Chinese non-performing loans (NPL) reached 456.4 billion yuan at the end of the second quarter, but the non-performing loan ratio held steady at 0.9 per cent.
Many have questioned the accuracy of the 0.9 per cent figure. And we’ve previously reported that the Chinese government is making the problem worse by plying “zombie companies” with more cash and is underplaying the bad debt problem.
But the China Banking Regulatory Commission (CBRC) is getting extremely anxious about the NPLs. Since July, it has issued six notices about credit risks associated with underground lending, developers, local-government financing vehicles, etc. And with good reason.
The number of companies in default or with severe cash flow problems has surged since the second quarter, according to Societe Generale’s Wei Yao.
“Apart from a couple of property developers, several sectors, including steel trading, shipbuilding and solar panel manufacturing, seem to be running off the cliff all together.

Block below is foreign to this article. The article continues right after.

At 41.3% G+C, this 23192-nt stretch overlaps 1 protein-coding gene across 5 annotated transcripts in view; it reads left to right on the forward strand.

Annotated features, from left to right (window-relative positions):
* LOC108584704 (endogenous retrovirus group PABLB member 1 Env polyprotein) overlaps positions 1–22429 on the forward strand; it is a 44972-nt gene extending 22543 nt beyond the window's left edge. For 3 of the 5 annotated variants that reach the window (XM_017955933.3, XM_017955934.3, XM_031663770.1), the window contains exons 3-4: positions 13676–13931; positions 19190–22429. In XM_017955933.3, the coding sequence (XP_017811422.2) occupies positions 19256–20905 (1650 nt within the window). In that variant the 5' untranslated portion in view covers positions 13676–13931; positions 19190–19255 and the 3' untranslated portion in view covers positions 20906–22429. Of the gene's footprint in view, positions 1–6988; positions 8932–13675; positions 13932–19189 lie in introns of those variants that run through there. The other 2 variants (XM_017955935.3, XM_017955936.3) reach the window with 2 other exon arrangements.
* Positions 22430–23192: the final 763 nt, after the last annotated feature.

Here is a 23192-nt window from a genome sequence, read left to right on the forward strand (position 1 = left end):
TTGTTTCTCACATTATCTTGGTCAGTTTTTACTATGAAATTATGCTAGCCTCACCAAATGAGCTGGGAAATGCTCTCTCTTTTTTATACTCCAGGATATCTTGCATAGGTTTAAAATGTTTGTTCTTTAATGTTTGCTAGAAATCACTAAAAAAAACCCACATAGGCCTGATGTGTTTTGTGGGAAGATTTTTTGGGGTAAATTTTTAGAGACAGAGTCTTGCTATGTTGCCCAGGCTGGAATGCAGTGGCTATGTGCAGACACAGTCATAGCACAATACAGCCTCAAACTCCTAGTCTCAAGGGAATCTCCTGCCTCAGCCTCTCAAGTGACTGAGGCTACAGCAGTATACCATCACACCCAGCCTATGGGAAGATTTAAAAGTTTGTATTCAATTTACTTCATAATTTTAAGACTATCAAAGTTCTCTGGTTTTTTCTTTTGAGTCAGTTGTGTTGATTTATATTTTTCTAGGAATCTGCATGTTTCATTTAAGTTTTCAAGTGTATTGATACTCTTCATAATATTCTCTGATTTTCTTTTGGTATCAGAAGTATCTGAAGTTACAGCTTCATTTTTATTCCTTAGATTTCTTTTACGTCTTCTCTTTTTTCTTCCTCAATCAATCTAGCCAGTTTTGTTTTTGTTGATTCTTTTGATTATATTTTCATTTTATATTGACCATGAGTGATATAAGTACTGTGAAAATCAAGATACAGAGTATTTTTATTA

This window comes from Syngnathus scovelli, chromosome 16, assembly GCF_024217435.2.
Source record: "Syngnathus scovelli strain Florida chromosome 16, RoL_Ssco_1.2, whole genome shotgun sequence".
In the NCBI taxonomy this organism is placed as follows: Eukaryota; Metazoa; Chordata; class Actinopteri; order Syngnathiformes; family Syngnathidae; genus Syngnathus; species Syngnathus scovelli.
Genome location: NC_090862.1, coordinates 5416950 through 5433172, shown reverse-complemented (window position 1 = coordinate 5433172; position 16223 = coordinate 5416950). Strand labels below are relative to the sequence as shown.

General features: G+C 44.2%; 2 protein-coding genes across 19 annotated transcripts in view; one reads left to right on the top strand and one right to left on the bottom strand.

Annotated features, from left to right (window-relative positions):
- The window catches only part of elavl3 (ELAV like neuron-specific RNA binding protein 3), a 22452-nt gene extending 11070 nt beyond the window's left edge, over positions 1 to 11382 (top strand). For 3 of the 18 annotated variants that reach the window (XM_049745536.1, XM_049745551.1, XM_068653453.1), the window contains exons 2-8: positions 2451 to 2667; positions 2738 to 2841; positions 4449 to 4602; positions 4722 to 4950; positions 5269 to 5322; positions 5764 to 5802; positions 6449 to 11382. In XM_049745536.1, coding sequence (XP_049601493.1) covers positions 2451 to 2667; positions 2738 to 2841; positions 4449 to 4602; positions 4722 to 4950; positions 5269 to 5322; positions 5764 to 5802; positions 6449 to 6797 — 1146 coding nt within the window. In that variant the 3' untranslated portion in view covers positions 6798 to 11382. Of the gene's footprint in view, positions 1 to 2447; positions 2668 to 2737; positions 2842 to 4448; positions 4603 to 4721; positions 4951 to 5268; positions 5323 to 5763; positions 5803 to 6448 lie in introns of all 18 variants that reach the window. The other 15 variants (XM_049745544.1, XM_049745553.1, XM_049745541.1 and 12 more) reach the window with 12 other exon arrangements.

The economic slowdown does not seem to be the only cause, and, in many cases, not even the major one. The common mistakes include involvement in speculative activities (eg. property speculation or commodity trading), massive capacity expansion (eg. shipbuilding and solar panel manufacturing), outsized commitments to complicated webs of mutual loan guarantees and high exposure to underground banking (eg. many SMEs in Zhejiang).”
This table from Yao shows the most high-profile cases of companies being bankrupted by non-performing loans in the past three months. And the footnote points out that all of the top 10 Chinese solar panel makers have liquidity problems:
Photo: Societe Generale
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